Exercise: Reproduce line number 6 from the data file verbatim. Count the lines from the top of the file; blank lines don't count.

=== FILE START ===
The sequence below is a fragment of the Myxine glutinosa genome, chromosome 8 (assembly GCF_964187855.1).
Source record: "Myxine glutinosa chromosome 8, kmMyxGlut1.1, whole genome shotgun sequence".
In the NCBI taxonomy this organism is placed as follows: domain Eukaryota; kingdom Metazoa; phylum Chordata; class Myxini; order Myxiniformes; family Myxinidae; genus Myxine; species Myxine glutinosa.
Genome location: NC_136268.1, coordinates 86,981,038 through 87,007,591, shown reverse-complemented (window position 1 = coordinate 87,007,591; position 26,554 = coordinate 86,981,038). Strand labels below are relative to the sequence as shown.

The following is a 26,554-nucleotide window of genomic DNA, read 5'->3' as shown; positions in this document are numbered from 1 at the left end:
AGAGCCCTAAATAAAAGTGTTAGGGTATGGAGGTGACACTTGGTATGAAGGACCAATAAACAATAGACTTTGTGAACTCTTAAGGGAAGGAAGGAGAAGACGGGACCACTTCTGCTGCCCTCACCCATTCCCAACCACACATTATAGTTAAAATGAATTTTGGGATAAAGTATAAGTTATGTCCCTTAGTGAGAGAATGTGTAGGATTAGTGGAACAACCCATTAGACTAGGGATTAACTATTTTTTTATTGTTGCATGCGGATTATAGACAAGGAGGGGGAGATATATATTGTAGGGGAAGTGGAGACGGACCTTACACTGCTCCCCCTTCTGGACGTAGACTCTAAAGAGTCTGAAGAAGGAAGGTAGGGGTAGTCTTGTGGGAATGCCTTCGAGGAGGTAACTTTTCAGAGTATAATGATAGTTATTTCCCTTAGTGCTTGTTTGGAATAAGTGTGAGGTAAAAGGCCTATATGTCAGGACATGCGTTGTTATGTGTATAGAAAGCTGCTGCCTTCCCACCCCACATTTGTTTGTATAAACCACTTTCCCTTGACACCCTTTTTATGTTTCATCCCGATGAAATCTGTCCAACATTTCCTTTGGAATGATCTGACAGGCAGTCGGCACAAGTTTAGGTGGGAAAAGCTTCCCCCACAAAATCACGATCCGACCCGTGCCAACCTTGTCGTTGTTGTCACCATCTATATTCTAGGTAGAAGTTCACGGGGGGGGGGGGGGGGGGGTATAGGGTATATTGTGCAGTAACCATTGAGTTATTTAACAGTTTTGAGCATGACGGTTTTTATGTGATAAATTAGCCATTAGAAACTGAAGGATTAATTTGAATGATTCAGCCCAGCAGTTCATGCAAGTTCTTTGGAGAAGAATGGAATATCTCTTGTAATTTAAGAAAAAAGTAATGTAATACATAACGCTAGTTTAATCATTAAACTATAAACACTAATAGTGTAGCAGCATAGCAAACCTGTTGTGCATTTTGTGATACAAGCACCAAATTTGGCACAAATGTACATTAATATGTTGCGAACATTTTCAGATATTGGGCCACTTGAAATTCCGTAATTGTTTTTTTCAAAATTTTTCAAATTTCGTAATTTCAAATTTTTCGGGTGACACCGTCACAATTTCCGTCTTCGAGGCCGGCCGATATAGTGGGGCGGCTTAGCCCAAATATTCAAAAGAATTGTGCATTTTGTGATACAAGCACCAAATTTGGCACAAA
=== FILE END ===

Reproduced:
AGAGCCCTAAATAAAAGTGTTAGGGTATGGAGGTGACACTTGGTATGAAGGACCAATAAACAATAGACTTTGTGAACTCTTAAGGGAAGGAAGGAGAAGACGGGACCACTTCTGCTGCCCTCACCCATTCCCAACCACACATTATAGTTAAAATGAATTTTGGGATAAAGTATAAGTTATGTCCCTTAGTGAGAGAATGTGTAGGATTAGTGGAACAACCCATTAGACTAGGGATTAACTATTTTTTTATTGTTGCATGCGGATTATAGACAAGGAGGGGGAGATATATATTGTAGGGGAAGTGGAGACGGACCTTACACTGCTCCCCCTTCTGGACGTAGACTCTAAAGAGTCTGAAGAAGGAAGGTAGGGGTAGTCTTGTGGGAATGCCTTCGAGGAGGTAACTTTTCAGAGTATAATGATAGTTATTTCCCTTAGTGCTTGTTTGGAATAAGTGTGAGGTAAAAGGCCTATATGTCAGGACATGCGTTGTTATGTGTATAGAAAGCTGCTGCCTTCCCACCCCACATTTGTTTGTATAAACCACTTTCCCTTGACACCCTTTTTATGTTTCATCCCGATGAAATCTGTCCAACATTTCCTTTGGAATGATCTGACAGGCAGTCGGCACAAGTTTAGGTGGGAAAAGCTTCCCCCACAAAATCACGATCCGACCCGTGCCAACCTTGTCGTTGTTGTCACCATCTATATTCTAGGTAGAAGTTCACGGGGGGGGGGGGGGGGGGGTATAGGGTATATTGTGCAGTAACCATTGAGTTATTTAACAGTTTTGAGCATGACGGTTTTTATGTGATAAATTAGCCATTAGAAACTGAAGGATTAATTTGAATGATTCAGCCCAGCAGTTCATGCAAGTTCTTTGGAGAAGAATGGAATATCTCTTGTAATTTAAGAAAAAAGTAATGTAATACATAACGCTAGTTTAATCATTAAACTATAAACACTAATAGTGTAGCAGCATAGCAAACCTGTTGTGCATTTTGTGATACAAGCACCAAATTTGGCACAAATGTACATTAATATGTTGCGAACATTTTCAGATATTGGGCCACTTGAAATTCCGTAATTGTTTTTTTCAAAATTTTTCAAATTTCGTAATTTCAAATTTTTCGGGTGACACCGTCACAATTTCCGTCTTCGAGGCCGGCCGATATAGTGGGGCGGCTTAGCCCAAATATTCAAAAGAATTGTGCATTTTGTGATACAAGCACCAAATTTGGCACAAA